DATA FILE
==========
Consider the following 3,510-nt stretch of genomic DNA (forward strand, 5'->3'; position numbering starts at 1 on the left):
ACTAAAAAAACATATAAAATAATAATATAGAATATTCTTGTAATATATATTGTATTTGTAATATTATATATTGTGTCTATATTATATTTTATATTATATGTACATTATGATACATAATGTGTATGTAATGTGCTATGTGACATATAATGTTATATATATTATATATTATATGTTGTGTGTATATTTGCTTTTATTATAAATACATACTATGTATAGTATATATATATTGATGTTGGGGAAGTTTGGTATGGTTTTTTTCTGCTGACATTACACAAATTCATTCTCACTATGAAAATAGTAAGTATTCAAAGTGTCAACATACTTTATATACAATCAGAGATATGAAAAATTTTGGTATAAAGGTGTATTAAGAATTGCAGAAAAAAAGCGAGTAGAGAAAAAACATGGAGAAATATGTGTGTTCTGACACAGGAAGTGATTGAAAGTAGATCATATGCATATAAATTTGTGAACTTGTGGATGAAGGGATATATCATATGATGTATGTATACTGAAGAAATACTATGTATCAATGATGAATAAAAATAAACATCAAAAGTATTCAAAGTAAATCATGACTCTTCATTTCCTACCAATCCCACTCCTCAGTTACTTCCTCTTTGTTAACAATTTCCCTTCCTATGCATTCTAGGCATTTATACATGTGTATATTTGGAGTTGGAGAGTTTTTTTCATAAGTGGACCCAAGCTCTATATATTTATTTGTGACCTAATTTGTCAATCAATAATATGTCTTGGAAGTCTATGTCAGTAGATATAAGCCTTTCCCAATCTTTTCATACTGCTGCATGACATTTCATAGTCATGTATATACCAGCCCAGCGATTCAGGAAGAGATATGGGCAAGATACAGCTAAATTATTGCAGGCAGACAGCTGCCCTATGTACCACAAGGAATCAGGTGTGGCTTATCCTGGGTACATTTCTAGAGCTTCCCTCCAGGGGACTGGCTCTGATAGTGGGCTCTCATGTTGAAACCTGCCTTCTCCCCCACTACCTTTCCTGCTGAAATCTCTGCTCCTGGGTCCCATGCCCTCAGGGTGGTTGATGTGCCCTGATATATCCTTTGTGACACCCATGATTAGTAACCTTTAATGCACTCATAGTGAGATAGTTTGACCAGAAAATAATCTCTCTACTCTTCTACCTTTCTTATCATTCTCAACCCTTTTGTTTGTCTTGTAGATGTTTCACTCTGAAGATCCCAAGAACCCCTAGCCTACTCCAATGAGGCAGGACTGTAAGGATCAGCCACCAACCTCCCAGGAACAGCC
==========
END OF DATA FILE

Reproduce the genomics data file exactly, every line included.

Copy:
Consider the following 3,510-nt stretch of genomic DNA (forward strand, 5'->3'; position numbering starts at 1 on the left):
ACTAAAAAAACATATAAAATAATAATATAGAATATTCTTGTAATATATATTGTATTTGTAATATTATATATTGTGTCTATATTATATTTTATATTATATGTACATTATGATACATAATGTGTATGTAATGTGCTATGTGACATATAATGTTATATATATTATATATTATATGTTGTGTGTATATTTGCTTTTATTATAAATACATACTATGTATAGTATATATATATTGATGTTGGGGAAGTTTGGTATGGTTTTTTTCTGCTGACATTACACAAATTCATTCTCACTATGAAAATAGTAAGTATTCAAAGTGTCAACATACTTTATATACAATCAGAGATATGAAAAATTTTGGTATAAAGGTGTATTAAGAATTGCAGAAAAAAAGCGAGTAGAGAAAAAACATGGAGAAATATGTGTGTTCTGACACAGGAAGTGATTGAAAGTAGATCATATGCATATAAATTTGTGAACTTGTGGATGAAGGGATATATCATATGATGTATGTATACTGAAGAAATACTATGTATCAATGATGAATAAAAATAAACATCAAAAGTATTCAAAGTAAATCATGACTCTTCATTTCCTACCAATCCCACTCCTCAGTTACTTCCTCTTTGTTAACAATTTCCCTTCCTATGCATTCTAGGCATTTATACATGTGTATATTTGGAGTTGGAGAGTTTTTTTCATAAGTGGACCCAAGCTCTATATATTTATTTGTGACCTAATTTGTCAATCAATAATATGTCTTGGAAGTCTATGTCAGTAGATATAAGCCTTTCCCAATCTTTTCATACTGCTGCATGACATTTCATAGTCATGTATATACCAGCCCAGCGATTCAGGAAGAGATATGGGCAAGATACAGCTAAATTATTGCAGGCAGACAGCTGCCCTATGTACCACAAGGAATCAGGTGTGGCTTATCCTGGGTACATTTCTAGAGCTTCCCTCCAGGGGACTGGCTCTGATAGTGGGCTCTCATGTTGAAACCTGCCTTCTCCCCCACTACCTTTCCTGCTGAAATCTCTGCTCCTGGGTCCCATGCCCTCAGGGTGGTTGATGTGCCCTGATATATCCTTTGTGACACCCATGATTAGTAACCTTTAATGCACTCATAGTGAGATAGTTTGACCAGAAAATAATCTCTCTACTCTTCTACCTTTCTTATCATTCTCAACCCTTTTGTTTGTCTTGTAGATGTTTCACTCTGAAGATCCCAAGAACCCCTAGCCTACTCCAATGAGGCAGGACTGTAAGGATCAGCCACCAACCTCCCAGGAACAGCC